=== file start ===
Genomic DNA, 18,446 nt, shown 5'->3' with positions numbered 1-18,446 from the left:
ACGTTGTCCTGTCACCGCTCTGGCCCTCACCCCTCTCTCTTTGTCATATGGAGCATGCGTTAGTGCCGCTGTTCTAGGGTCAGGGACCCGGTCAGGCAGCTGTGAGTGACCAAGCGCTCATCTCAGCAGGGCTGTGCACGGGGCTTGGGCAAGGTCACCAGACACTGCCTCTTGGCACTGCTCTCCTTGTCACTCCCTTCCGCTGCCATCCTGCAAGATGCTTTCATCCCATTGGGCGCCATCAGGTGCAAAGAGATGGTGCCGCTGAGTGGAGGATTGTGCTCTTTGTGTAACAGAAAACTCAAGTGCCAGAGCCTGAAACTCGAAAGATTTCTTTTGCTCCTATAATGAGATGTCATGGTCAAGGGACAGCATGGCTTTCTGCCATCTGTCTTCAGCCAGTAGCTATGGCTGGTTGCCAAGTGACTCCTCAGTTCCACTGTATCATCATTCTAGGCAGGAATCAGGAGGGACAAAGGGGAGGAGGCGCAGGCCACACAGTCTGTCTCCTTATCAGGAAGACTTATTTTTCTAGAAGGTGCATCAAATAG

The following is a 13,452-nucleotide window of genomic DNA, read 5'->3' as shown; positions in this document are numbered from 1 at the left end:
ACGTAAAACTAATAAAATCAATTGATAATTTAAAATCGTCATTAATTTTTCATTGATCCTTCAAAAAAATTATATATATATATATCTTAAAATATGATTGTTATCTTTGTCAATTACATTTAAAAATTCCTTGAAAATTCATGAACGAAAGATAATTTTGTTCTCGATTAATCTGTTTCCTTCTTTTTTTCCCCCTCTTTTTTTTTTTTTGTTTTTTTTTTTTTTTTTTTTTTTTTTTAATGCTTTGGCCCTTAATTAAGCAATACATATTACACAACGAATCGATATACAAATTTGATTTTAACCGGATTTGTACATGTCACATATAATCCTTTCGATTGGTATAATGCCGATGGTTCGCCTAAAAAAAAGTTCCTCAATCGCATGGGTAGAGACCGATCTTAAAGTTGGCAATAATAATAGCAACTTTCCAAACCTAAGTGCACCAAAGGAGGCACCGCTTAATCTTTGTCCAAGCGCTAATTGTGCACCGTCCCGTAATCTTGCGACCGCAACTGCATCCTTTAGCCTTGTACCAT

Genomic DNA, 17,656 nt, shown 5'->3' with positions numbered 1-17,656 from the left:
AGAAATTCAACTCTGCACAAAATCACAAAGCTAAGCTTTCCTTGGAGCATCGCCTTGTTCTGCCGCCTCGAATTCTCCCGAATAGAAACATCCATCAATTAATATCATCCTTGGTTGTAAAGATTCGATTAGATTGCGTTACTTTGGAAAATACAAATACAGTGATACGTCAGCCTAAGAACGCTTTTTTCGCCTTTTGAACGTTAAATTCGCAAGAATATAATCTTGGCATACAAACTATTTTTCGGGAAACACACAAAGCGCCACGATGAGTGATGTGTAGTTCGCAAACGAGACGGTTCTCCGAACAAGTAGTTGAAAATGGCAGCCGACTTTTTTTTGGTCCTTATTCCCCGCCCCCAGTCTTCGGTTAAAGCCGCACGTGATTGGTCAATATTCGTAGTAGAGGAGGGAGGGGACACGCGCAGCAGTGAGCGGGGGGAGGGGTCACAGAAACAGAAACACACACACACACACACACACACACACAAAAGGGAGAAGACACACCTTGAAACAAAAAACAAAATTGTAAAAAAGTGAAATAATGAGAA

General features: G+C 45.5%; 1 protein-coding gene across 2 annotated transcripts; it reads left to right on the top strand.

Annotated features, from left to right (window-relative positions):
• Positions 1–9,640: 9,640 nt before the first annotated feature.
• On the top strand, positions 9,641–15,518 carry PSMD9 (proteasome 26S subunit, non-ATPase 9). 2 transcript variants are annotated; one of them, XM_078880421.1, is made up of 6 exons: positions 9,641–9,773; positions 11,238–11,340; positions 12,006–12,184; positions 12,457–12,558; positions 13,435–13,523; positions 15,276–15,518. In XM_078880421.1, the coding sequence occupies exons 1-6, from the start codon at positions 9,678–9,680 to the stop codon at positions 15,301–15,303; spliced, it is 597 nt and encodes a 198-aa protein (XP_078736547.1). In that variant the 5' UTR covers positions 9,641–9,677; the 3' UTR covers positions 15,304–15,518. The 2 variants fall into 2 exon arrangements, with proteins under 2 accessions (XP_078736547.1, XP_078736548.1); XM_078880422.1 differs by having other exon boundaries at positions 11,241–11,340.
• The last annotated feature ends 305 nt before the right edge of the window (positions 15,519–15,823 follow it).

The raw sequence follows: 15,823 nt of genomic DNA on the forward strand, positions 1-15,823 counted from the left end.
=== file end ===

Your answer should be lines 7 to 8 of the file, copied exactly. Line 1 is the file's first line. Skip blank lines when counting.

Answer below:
General features: G+C 45.5%; 1 protein-coding gene across 2 annotated transcripts; it reads left to right on the top strand.

Annotated features, from left to right (window-relative positions):